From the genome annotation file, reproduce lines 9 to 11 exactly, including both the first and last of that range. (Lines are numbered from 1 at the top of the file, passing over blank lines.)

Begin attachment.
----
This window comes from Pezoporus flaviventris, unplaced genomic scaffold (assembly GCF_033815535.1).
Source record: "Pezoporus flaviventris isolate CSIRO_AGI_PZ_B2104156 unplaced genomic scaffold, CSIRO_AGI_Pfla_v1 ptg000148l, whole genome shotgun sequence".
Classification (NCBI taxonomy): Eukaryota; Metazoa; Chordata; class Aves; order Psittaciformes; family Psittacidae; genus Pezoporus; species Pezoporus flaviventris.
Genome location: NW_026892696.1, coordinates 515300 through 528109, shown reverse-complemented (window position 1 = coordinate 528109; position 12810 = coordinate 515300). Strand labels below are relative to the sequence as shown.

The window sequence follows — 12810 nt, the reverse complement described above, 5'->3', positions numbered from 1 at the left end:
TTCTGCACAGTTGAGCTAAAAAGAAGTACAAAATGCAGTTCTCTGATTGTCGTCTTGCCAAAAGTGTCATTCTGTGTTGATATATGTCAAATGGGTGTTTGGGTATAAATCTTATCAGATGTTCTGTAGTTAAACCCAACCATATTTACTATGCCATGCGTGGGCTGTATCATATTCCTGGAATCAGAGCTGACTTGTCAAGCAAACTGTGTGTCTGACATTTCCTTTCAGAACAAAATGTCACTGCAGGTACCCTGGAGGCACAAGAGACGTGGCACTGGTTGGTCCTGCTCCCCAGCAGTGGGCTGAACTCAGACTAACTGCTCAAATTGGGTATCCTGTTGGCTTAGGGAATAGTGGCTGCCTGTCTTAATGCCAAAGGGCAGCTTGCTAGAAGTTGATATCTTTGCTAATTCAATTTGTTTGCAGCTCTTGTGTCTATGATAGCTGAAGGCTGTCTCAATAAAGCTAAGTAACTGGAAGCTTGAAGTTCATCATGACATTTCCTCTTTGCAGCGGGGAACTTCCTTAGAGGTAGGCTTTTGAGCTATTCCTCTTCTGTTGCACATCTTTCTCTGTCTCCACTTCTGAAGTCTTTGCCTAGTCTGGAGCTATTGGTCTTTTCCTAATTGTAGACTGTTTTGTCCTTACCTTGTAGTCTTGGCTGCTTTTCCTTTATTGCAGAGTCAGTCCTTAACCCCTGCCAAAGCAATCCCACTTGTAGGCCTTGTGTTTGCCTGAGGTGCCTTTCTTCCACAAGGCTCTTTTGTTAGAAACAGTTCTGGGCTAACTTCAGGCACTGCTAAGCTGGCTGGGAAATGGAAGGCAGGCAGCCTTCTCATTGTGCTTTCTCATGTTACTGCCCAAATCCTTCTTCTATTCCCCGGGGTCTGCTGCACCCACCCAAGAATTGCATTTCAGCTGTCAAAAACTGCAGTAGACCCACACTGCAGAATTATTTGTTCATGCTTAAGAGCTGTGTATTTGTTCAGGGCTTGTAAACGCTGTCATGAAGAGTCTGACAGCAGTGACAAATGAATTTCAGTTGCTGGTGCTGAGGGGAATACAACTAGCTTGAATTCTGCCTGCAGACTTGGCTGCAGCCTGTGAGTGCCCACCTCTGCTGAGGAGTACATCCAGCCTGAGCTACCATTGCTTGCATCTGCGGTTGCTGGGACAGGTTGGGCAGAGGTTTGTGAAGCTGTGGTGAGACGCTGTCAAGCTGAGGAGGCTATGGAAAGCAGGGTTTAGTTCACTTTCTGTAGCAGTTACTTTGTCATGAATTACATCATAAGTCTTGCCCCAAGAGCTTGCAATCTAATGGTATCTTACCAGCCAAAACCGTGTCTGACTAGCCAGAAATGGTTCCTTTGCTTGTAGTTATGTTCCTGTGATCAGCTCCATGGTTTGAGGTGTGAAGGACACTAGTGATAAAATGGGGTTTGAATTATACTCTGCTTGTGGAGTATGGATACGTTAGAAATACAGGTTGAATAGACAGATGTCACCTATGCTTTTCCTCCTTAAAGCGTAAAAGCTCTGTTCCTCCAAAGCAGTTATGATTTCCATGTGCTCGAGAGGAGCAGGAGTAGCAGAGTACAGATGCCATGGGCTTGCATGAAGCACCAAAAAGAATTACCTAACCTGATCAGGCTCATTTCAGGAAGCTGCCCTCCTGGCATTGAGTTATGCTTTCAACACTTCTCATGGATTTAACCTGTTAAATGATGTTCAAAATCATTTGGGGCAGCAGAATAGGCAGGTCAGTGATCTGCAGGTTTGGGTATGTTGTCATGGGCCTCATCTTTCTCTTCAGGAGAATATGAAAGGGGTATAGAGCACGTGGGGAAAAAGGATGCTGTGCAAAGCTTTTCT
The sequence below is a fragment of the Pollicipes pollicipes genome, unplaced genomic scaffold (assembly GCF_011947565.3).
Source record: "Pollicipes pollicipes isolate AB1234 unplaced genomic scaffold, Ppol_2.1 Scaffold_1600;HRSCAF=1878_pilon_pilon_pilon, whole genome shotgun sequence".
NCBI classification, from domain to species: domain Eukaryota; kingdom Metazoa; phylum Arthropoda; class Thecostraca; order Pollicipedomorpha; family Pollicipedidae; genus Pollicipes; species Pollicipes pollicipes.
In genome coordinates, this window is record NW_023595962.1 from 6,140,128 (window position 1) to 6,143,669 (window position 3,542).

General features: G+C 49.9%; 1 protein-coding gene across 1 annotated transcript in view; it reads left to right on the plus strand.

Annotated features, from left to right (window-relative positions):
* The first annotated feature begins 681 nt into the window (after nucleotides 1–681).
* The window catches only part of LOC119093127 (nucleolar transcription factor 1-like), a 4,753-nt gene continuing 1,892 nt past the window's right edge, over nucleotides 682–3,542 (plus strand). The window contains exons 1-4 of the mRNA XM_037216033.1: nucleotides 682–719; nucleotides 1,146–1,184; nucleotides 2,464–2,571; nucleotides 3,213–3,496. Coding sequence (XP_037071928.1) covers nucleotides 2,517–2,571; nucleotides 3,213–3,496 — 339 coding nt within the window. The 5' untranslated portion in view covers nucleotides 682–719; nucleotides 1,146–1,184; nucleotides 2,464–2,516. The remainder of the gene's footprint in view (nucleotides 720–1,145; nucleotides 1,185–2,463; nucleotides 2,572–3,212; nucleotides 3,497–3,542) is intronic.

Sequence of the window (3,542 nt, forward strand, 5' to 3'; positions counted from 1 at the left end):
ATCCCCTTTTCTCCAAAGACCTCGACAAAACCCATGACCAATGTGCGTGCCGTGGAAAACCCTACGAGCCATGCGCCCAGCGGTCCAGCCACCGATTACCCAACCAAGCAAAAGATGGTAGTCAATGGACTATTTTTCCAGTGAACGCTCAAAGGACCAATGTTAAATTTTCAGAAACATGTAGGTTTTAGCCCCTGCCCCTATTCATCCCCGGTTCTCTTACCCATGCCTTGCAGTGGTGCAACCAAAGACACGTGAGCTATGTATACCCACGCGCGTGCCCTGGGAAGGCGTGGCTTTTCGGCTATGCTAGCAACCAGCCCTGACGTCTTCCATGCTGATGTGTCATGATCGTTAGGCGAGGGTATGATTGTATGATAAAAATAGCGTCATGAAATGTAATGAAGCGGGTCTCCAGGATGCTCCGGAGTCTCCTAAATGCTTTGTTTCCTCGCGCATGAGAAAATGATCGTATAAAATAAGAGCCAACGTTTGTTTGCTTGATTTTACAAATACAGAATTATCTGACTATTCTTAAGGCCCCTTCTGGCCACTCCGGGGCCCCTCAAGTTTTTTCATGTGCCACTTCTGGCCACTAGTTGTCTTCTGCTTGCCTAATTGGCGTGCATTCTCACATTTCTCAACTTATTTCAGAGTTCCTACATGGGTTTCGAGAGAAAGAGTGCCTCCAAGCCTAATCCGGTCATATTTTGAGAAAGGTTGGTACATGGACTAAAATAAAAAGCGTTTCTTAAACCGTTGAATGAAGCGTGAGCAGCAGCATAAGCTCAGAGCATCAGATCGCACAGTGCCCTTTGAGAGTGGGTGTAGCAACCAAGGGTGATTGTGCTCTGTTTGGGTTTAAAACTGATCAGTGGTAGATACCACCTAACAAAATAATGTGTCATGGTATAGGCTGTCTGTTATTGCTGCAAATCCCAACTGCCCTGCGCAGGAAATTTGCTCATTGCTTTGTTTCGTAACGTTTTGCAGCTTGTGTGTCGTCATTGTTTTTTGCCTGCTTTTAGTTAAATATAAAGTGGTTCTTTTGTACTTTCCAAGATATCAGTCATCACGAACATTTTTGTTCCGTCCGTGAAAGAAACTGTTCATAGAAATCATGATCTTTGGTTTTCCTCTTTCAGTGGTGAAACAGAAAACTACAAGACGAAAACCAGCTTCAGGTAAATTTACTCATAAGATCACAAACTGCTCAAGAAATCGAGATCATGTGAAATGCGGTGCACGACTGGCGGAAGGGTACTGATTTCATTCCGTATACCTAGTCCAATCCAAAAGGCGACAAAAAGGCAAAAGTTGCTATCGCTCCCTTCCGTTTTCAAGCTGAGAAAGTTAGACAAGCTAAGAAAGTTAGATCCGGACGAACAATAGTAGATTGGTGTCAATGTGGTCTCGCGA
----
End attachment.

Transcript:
NCBI classification, from domain to species: domain Eukaryota; kingdom Metazoa; phylum Arthropoda; class Thecostraca; order Pollicipedomorpha; family Pollicipedidae; genus Pollicipes; species Pollicipes pollicipes.
In genome coordinates, this window is record NW_023595962.1 from 6,140,128 (window position 1) to 6,143,669 (window position 3,542).

General features: G+C 49.9%; 1 protein-coding gene across 1 annotated transcript in view; it reads left to right on the plus strand.